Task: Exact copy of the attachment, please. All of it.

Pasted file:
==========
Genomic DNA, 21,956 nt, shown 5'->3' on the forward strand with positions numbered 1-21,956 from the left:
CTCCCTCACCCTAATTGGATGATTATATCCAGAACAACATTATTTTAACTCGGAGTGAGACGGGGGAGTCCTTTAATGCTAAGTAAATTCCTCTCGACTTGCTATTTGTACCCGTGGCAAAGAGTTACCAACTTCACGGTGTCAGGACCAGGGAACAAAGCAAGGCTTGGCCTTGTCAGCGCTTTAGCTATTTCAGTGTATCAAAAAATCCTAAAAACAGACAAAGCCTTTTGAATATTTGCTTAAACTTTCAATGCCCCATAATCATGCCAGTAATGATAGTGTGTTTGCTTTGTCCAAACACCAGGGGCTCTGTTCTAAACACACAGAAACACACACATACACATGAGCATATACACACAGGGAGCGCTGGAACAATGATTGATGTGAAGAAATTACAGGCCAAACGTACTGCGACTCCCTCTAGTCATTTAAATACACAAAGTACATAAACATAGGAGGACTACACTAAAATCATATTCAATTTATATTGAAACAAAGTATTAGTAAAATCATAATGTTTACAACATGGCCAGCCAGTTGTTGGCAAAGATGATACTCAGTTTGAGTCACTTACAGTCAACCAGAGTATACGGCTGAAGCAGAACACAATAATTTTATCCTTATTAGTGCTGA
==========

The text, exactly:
Genomic DNA, 21,956 nt, shown 5'->3' on the forward strand with positions numbered 1-21,956 from the left:
CTCCCTCACCCTAATTGGATGATTATATCCAGAACAACATTATTTTAACTCGGAGTGAGACGGGGGAGTCCTTTAATGCTAAGTAAATTCCTCTCGACTTGCTATTTGTACCCGTGGCAAAGAGTTACCAACTTCACGGTGTCAGGACCAGGGAACAAAGCAAGGCTTGGCCTTGTCAGCGCTTTAGCTATTTCAGTGTATCAAAAAATCCTAAAAACAGACAAAGCCTTTTGAATATTTGCTTAAACTTTCAATGCCCCATAATCATGCCAGTAATGATAGTGTGTTTGCTTTGTCCAAACACCAGGGGCTCTGTTCTAAACACACAGAAACACACACATACACATGAGCATATACACACAGGGAGCGCTGGAACAATGATTGATGTGAAGAAATTACAGGCCAAACGTACTGCGACTCCCTCTAGTCATTTAAATACACAAAGTACATAAACATAGGAGGACTACACTAAAATCATATTCAATTTATATTGAAACAAAGTATTAGTAAAATCATAATGTTTACAACATGGCCAGCCAGTTGTTGGCAAAGATGATACTCAGTTTGAGTCACTTACAGTCAACCAGAGTATACGGCTGAAGCAGAACACAATAATTTTATCCTTATTAGTGCTGA